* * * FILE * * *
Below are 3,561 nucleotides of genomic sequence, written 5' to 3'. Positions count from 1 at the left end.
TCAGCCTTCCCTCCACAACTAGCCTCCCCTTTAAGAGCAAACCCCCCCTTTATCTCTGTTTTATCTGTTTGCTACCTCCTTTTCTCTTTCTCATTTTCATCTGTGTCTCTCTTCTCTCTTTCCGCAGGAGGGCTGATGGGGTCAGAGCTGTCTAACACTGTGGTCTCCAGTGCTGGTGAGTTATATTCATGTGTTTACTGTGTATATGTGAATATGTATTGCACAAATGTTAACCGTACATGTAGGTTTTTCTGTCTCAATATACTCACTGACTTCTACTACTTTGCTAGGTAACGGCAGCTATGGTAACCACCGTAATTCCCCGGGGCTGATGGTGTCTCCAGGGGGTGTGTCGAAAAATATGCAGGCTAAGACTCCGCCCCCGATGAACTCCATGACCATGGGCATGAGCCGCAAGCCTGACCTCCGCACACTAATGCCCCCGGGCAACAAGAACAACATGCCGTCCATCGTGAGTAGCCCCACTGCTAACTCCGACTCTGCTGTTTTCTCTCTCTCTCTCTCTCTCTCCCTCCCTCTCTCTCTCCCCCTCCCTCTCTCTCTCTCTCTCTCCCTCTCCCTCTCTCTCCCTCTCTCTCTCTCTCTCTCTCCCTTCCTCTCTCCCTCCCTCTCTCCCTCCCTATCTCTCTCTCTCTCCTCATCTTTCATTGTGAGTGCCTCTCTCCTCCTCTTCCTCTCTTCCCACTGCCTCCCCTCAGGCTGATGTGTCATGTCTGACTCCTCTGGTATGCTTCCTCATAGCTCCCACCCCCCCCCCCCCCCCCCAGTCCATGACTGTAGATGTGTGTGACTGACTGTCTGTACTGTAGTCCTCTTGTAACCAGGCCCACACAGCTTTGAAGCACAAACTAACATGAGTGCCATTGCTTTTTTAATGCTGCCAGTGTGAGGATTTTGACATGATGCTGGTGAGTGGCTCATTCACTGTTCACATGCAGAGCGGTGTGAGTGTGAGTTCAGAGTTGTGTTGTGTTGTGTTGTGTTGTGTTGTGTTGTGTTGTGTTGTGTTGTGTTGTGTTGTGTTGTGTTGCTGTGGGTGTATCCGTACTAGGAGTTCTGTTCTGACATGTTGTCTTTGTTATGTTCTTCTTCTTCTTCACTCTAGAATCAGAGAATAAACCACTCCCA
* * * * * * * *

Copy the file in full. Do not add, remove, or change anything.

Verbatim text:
Below are 3,561 nucleotides of genomic sequence, written 5' to 3'. Positions count from 1 at the left end.
TCAGCCTTCCCTCCACAACTAGCCTCCCCTTTAAGAGCAAACCCCCCCTTTATCTCTGTTTTATCTGTTTGCTACCTCCTTTTCTCTTTCTCATTTTCATCTGTGTCTCTCTTCTCTCTTTCCGCAGGAGGGCTGATGGGGTCAGAGCTGTCTAACACTGTGGTCTCCAGTGCTGGTGAGTTATATTCATGTGTTTACTGTGTATATGTGAATATGTATTGCACAAATGTTAACCGTACATGTAGGTTTTTCTGTCTCAATATACTCACTGACTTCTACTACTTTGCTAGGTAACGGCAGCTATGGTAACCACCGTAATTCCCCGGGGCTGATGGTGTCTCCAGGGGGTGTGTCGAAAAATATGCAGGCTAAGACTCCGCCCCCGATGAACTCCATGACCATGGGCATGAGCCGCAAGCCTGACCTCCGCACACTAATGCCCCCGGGCAACAAGAACAACATGCCGTCCATCGTGAGTAGCCCCACTGCTAACTCCGACTCTGCTGTTTTCTCTCTCTCTCTCTCTCTCTCCCTCCCTCTCTCTCTCCCCCTCCCTCTCTCTCTCTCTCTCTCCCTCTCCCTCTCTCTCCCTCTCTCTCTCTCTCTCTCTCCCTTCCTCTCTCCCTCCCTCTCTCCCTCCCTATCTCTCTCTCTCTCCTCATCTTTCATTGTGAGTGCCTCTCTCCTCCTCTTCCTCTCTTCCCACTGCCTCCCCTCAGGCTGATGTGTCATGTCTGACTCCTCTGGTATGCTTCCTCATAGCTCCCACCCCCCCCCCCCCCCCCCAGTCCATGACTGTAGATGTGTGTGACTGACTGTCTGTACTGTAGTCCTCTTGTAACCAGGCCCACACAGCTTTGAAGCACAAACTAACATGAGTGCCATTGCTTTTTTAATGCTGCCAGTGTGAGGATTTTGACATGATGCTGGTGAGTGGCTCATTCACTGTTCACATGCAGAGCGGTGTGAGTGTGAGTTCAGAGTTGTGTTGTGTTGTGTTGTGTTGTGTTGTGTTGTGTTGTGTTGTGTTGTGTTGTGTTGTGTTGTGTTGCTGTGGGTGTATCCGTACTAGGAGTTCTGTTCTGACATGTTGTCTTTGTTATGTTCTTCTTCTTCTTCACTCTAGAATCAGAGAATAAACCACTCCCA